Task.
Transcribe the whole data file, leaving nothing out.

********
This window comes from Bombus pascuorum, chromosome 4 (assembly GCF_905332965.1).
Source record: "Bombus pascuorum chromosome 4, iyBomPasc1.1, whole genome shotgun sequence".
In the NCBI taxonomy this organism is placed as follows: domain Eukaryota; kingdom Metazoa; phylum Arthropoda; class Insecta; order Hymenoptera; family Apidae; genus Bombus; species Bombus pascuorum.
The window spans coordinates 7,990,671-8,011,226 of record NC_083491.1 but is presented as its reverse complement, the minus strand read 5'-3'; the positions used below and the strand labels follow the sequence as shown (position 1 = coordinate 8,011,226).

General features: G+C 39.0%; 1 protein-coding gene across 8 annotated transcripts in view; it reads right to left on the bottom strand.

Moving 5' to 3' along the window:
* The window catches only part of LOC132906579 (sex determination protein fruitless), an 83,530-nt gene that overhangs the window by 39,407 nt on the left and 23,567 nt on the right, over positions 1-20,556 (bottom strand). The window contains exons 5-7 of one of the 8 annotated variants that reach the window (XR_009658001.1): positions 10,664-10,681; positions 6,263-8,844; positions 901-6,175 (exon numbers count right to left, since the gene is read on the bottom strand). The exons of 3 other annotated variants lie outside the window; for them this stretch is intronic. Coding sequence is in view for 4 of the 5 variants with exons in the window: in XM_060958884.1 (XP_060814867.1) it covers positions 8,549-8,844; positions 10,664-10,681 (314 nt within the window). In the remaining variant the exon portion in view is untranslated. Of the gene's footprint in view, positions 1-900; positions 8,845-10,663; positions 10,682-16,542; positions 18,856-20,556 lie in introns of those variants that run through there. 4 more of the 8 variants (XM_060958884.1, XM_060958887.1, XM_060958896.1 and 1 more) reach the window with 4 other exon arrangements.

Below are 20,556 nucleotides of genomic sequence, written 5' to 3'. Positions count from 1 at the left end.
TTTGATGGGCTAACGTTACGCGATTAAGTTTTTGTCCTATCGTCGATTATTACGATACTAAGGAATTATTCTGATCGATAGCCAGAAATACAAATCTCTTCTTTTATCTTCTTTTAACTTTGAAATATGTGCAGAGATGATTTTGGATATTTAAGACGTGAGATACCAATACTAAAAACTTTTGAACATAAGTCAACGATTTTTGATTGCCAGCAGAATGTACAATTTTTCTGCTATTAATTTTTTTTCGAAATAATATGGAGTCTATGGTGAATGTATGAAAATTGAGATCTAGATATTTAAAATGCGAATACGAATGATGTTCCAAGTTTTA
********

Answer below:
This window comes from Bombus pascuorum, chromosome 4 (assembly GCF_905332965.1).
Source record: "Bombus pascuorum chromosome 4, iyBomPasc1.1, whole genome shotgun sequence".
In the NCBI taxonomy this organism is placed as follows: domain Eukaryota; kingdom Metazoa; phylum Arthropoda; class Insecta; order Hymenoptera; family Apidae; genus Bombus; species Bombus pascuorum.
The window spans coordinates 7,990,671-8,011,226 of record NC_083491.1 but is presented as its reverse complement, the minus strand read 5'-3'; the positions used below and the strand labels follow the sequence as shown (position 1 = coordinate 8,011,226).

General features: G+C 39.0%; 1 protein-coding gene across 8 annotated transcripts in view; it reads right to left on the bottom strand.

Moving 5' to 3' along the window:
* The window catches only part of LOC132906579 (sex determination protein fruitless), an 83,530-nt gene that overhangs the window by 39,407 nt on the left and 23,567 nt on the right, over positions 1-20,556 (bottom strand). The window contains exons 5-7 of one of the 8 annotated variants that reach the window (XR_009658001.1): positions 10,664-10,681; positions 6,263-8,844; positions 901-6,175 (exon numbers count right to left, since the gene is read on the bottom strand). The exons of 3 other annotated variants lie outside the window; for them this stretch is intronic. Coding sequence is in view for 4 of the 5 variants with exons in the window: in XM_060958884.1 (XP_060814867.1) it covers positions 8,549-8,844; positions 10,664-10,681 (314 nt within the window). In the remaining variant the exon portion in view is untranslated. Of the gene's footprint in view, positions 1-900; positions 8,845-10,663; positions 10,682-16,542; positions 18,856-20,556 lie in introns of those variants that run through there. 4 more of the 8 variants (XM_060958884.1, XM_060958887.1, XM_060958896.1 and 1 more) reach the window with 4 other exon arrangements.

Below are 20,556 nucleotides of genomic sequence, written 5' to 3'. Positions count from 1 at the left end.
TTTGATGGGCTAACGTTACGCGATTAAGTTTTTGTCCTATCGTCGATTATTACGATACTAAGGAATTATTCTGATCGATAGCCAGAAATACAAATCTCTTCTTTTATCTTCTTTTAACTTTGAAATATGTGCAGAGATGATTTTGGATATTTAAGACGTGAGATACCAATACTAAAAACTTTTGAACATAAGTCAACGATTTTTGATTGCCAGCAGAATGTACAATTTTTCTGCTATTAATTTTTTTTCGAAATAATATGGAGTCTATGGTGAATGTATGAAAATTGAGATCTAGATATTTAAAATGCGAATACGAATGATGTTCCAAGTTTTA